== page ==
Whether opening new on-campus veteran service centers, offering veteran’s advisory councils, increasing staff counselors, offering the VA's Yellow Ribbon program, or allowing non-resident veterans to attend tuition free, this year, many schools are redefining what it means to be veteran and military friendly.
Last week I wrote about the efforts at Colorado State to help veterans get their education. This week I read reports about efforts at the University of Texas to do the same. It is obvious that more and more schools are taking steps to serve veterans and servicemembers.
[Editor's Note: The CSU Story was printed in the Denver Post and ran on Cable News]
Over the years the use of the term “Military Friendly” has become cliché; in most cases it has reflected a desire for schools to draw in student veterans more than the desire to help. Unfortunately, the term really had no actual meaning to the student veteran. ‘Military Friendly’ can mean anything from schools that simply offer programs that are eligible for GI Bill benefits or military tuition assistance to schools feature full-time veteran’s service centers and trained veteran certification officials that work tirelessly to ensure veterans and servicemembers get the services and benefits they earn.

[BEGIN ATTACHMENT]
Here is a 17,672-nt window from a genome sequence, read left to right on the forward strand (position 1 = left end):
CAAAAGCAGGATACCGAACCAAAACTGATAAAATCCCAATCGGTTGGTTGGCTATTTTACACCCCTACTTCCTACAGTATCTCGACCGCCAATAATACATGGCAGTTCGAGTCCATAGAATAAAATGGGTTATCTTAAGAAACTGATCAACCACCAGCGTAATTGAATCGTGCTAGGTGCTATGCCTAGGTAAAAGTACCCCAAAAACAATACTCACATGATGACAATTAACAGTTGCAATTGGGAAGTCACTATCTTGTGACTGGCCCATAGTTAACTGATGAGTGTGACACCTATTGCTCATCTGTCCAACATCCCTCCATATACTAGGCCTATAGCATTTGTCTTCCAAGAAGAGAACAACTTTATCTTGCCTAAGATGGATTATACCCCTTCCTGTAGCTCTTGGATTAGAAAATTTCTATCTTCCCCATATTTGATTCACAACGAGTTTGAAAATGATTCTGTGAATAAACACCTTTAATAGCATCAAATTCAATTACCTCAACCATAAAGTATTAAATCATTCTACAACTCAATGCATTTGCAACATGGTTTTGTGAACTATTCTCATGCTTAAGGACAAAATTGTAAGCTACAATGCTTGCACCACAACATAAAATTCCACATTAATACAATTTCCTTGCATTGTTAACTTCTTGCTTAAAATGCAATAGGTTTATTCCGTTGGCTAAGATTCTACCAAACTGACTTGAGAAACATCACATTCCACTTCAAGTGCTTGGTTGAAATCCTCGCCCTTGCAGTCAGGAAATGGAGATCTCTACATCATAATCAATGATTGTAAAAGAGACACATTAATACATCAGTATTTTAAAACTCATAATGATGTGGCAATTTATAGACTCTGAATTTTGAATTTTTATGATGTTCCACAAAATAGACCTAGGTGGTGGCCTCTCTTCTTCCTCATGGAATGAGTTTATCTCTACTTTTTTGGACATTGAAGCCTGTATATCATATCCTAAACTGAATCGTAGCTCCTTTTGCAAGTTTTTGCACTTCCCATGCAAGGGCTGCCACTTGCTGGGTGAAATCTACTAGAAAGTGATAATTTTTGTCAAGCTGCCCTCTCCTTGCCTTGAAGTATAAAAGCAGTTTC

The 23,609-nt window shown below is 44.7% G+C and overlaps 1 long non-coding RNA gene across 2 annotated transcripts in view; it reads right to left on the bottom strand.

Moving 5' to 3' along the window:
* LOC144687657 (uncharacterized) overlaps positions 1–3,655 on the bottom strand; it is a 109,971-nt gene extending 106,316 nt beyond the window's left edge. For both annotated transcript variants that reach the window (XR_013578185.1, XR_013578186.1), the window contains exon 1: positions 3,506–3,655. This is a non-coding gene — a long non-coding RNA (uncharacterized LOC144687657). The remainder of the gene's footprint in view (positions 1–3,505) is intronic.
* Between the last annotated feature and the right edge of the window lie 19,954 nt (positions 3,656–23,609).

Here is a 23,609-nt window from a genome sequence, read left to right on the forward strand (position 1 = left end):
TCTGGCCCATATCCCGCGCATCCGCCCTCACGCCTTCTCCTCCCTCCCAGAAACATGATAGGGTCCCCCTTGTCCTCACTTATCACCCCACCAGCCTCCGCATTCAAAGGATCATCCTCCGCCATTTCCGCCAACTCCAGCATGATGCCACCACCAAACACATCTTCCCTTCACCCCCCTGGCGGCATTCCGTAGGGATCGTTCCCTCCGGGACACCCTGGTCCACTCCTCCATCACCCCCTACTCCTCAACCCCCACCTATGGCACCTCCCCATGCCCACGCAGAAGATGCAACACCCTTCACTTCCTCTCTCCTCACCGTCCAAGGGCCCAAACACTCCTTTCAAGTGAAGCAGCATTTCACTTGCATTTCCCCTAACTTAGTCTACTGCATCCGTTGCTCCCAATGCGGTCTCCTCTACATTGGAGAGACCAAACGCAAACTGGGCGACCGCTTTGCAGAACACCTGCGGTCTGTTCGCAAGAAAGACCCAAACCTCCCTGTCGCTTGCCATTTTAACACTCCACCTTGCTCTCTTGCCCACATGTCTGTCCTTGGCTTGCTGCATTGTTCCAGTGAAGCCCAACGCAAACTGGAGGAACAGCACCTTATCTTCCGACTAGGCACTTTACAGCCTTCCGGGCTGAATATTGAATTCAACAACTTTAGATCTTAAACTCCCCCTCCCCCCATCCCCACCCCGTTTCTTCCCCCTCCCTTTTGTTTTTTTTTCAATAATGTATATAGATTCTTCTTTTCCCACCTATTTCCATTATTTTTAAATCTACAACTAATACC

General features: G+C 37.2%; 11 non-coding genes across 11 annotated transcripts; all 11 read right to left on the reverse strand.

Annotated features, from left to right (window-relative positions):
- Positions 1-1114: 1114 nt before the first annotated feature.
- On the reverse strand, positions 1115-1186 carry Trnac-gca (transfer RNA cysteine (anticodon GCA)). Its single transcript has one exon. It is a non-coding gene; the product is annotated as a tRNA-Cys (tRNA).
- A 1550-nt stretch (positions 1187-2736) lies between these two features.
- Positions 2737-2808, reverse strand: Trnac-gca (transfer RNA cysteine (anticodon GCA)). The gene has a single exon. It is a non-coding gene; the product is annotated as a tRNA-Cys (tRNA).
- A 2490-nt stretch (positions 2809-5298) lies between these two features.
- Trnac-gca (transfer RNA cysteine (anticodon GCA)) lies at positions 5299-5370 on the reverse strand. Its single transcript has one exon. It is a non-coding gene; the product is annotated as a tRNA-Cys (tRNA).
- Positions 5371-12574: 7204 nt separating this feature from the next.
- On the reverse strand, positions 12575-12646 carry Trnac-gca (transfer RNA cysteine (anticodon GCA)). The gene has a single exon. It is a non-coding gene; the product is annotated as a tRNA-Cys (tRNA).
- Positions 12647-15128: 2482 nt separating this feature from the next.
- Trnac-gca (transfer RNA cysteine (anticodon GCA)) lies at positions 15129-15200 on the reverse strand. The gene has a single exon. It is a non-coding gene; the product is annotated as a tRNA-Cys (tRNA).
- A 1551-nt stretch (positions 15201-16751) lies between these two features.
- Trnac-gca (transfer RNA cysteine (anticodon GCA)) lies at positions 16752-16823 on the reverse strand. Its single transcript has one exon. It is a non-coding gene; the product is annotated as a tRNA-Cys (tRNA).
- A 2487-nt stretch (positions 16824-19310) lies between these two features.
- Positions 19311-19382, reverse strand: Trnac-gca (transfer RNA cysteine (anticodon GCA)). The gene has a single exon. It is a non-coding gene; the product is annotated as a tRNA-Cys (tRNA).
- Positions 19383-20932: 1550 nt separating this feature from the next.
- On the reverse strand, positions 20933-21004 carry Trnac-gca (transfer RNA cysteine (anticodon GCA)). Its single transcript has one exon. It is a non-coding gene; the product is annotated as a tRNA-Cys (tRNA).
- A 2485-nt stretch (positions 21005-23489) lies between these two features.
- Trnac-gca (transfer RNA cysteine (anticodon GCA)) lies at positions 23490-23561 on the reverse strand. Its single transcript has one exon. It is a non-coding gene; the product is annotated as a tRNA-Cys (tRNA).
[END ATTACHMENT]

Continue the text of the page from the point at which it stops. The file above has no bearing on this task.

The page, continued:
With this year’s greater emphasis on doing right by veterans, the current trend is to expand services and offer greater value and support.
The key for veterans is to find a school that best fits their needs, offers that best value, and has a staff of dedicated staff of counselors and advisors that can help them be successful.
If you are a veteran getting ready to use your GI Bill to earn your degree, you need to shop around and ask the right questions when searching for a college. It seems most of veterans treat college admissions as if the school is doing them a favor.
Here’s a tip, they aren’t doing you a favor, it is a buyer’s market, shop around, treat the admissions process like a two way interview ask questions and verify the answers. After all, these days they need you more than you need them.
The first question I would ask is, “What makes your school ‘Military Friendly?’”